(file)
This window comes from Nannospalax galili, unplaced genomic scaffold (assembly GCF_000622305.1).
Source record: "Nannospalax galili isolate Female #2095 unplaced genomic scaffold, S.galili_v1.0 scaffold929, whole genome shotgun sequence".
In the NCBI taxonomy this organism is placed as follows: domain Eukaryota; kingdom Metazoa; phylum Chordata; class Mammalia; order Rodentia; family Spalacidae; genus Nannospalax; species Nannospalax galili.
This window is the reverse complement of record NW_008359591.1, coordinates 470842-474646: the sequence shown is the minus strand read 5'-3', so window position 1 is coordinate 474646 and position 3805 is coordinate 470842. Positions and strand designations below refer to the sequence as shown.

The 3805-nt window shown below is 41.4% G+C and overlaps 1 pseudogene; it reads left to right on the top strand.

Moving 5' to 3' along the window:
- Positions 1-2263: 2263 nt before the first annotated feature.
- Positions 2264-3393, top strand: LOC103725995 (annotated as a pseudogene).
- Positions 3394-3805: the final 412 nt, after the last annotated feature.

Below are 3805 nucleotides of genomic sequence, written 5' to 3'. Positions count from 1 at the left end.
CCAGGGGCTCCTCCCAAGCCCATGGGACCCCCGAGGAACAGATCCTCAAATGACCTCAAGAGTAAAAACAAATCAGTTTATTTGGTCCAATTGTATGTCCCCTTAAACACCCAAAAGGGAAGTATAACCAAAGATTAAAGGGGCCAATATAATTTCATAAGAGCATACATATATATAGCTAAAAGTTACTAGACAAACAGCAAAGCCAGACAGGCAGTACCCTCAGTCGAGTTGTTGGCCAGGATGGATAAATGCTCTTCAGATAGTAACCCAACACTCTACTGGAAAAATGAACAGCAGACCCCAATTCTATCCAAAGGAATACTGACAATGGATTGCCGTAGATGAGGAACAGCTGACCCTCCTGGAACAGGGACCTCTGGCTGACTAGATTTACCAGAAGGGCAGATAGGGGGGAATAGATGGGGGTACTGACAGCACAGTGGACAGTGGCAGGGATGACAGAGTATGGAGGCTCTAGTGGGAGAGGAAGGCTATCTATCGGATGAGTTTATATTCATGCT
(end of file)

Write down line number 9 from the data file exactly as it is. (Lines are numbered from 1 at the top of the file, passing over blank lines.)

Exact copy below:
- Positions 3394-3805: the final 412 nt, after the last annotated feature.